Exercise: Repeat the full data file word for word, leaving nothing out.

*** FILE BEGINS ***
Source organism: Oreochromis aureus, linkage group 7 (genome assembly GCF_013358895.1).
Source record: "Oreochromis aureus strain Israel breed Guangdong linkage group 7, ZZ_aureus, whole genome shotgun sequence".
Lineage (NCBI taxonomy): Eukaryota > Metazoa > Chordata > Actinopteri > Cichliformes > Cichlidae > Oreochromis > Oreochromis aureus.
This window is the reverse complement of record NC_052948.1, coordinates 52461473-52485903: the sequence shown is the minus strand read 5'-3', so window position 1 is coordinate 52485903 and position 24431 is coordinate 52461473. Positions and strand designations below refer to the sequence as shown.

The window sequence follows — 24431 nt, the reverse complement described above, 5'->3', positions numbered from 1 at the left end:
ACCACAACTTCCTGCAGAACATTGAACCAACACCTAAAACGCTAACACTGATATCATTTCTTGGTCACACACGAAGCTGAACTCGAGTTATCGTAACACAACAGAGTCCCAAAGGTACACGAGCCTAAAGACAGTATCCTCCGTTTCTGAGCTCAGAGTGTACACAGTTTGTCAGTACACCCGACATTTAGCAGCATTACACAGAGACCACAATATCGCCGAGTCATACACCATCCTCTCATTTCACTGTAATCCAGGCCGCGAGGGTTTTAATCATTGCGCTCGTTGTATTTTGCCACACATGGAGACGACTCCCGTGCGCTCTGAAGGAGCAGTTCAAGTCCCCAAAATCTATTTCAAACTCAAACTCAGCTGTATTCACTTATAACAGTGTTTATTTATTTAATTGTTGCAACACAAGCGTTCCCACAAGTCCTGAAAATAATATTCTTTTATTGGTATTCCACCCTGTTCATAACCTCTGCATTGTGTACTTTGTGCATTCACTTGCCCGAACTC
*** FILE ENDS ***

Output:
Source organism: Oreochromis aureus, linkage group 7 (genome assembly GCF_013358895.1).
Source record: "Oreochromis aureus strain Israel breed Guangdong linkage group 7, ZZ_aureus, whole genome shotgun sequence".
Lineage (NCBI taxonomy): Eukaryota > Metazoa > Chordata > Actinopteri > Cichliformes > Cichlidae > Oreochromis > Oreochromis aureus.
This window is the reverse complement of record NC_052948.1, coordinates 52461473-52485903: the sequence shown is the minus strand read 5'-3', so window position 1 is coordinate 52485903 and position 24431 is coordinate 52461473. Positions and strand designations below refer to the sequence as shown.

The window sequence follows — 24431 nt, the reverse complement described above, 5'->3', positions numbered from 1 at the left end:
ACCACAACTTCCTGCAGAACATTGAACCAACACCTAAAACGCTAACACTGATATCATTTCTTGGTCACACACGAAGCTGAACTCGAGTTATCGTAACACAACAGAGTCCCAAAGGTACACGAGCCTAAAGACAGTATCCTCCGTTTCTGAGCTCAGAGTGTACACAGTTTGTCAGTACACCCGACATTTAGCAGCATTACACAGAGACCACAATATCGCCGAGTCATACACCATCCTCTCATTTCACTGTAATCCAGGCCGCGAGGGTTTTAATCATTGCGCTCGTTGTATTTTGCCACACATGGAGACGACTCCCGTGCGCTCTGAAGGAGCAGTTCAAGTCCCCAAAATCTATTTCAAACTCAAACTCAGCTGTATTCACTTATAACAGTGTTTATTTATTTAATTGTTGCAACACAAGCGTTCCCACAAGTCCTGAAAATAATATTCTTTTATTGGTATTCCACCCTGTTCATAACCTCTGCATTGTGTACTTTGTGCATTCACTTGCCCGAACTC